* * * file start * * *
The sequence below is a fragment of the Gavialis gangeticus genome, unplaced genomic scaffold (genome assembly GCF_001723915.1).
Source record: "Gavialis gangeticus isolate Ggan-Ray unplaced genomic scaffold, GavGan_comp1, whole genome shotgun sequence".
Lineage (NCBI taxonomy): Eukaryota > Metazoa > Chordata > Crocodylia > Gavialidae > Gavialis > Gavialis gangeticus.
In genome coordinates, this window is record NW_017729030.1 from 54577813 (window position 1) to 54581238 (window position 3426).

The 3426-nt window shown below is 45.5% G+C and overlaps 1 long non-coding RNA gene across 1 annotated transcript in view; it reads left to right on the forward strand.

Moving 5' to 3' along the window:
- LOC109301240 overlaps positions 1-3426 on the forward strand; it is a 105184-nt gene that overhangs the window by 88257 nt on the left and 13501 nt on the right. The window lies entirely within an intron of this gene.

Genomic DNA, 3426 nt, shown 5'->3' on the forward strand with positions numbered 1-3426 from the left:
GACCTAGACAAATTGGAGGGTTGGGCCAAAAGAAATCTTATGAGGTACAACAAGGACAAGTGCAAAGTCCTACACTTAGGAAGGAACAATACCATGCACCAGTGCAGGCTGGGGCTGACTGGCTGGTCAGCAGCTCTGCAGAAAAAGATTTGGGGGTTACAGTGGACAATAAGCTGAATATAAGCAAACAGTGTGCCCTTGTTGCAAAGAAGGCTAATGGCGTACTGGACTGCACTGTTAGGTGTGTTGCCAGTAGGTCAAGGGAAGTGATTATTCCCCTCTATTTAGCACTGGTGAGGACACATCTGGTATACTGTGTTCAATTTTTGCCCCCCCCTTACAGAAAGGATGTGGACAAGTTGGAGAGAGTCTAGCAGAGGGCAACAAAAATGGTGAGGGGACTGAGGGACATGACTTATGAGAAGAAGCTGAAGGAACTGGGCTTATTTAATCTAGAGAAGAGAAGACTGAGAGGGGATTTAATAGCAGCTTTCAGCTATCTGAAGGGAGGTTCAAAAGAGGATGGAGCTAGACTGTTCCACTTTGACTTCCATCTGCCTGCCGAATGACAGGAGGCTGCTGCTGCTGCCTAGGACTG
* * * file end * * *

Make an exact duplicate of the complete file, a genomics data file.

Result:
The sequence below is a fragment of the Gavialis gangeticus genome, unplaced genomic scaffold (genome assembly GCF_001723915.1).
Source record: "Gavialis gangeticus isolate Ggan-Ray unplaced genomic scaffold, GavGan_comp1, whole genome shotgun sequence".
Lineage (NCBI taxonomy): Eukaryota > Metazoa > Chordata > Crocodylia > Gavialidae > Gavialis > Gavialis gangeticus.
In genome coordinates, this window is record NW_017729030.1 from 54577813 (window position 1) to 54581238 (window position 3426).

The 3426-nt window shown below is 45.5% G+C and overlaps 1 long non-coding RNA gene across 1 annotated transcript in view; it reads left to right on the forward strand.

Moving 5' to 3' along the window:
- LOC109301240 overlaps positions 1-3426 on the forward strand; it is a 105184-nt gene that overhangs the window by 88257 nt on the left and 13501 nt on the right. The window lies entirely within an intron of this gene.

Genomic DNA, 3426 nt, shown 5'->3' on the forward strand with positions numbered 1-3426 from the left:
GACCTAGACAAATTGGAGGGTTGGGCCAAAAGAAATCTTATGAGGTACAACAAGGACAAGTGCAAAGTCCTACACTTAGGAAGGAACAATACCATGCACCAGTGCAGGCTGGGGCTGACTGGCTGGTCAGCAGCTCTGCAGAAAAAGATTTGGGGGTTACAGTGGACAATAAGCTGAATATAAGCAAACAGTGTGCCCTTGTTGCAAAGAAGGCTAATGGCGTACTGGACTGCACTGTTAGGTGTGTTGCCAGTAGGTCAAGGGAAGTGATTATTCCCCTCTATTTAGCACTGGTGAGGACACATCTGGTATACTGTGTTCAATTTTTGCCCCCCCCTTACAGAAAGGATGTGGACAAGTTGGAGAGAGTCTAGCAGAGGGCAACAAAAATGGTGAGGGGACTGAGGGACATGACTTATGAGAAGAAGCTGAAGGAACTGGGCTTATTTAATCTAGAGAAGAGAAGACTGAGAGGGGATTTAATAGCAGCTTTCAGCTATCTGAAGGGAGGTTCAAAAGAGGATGGAGCTAGACTGTTCCACTTTGACTTCCATCTGCCTGCCGAATGACAGGAGGCTGCTGCTGCTGCCTAGGACTG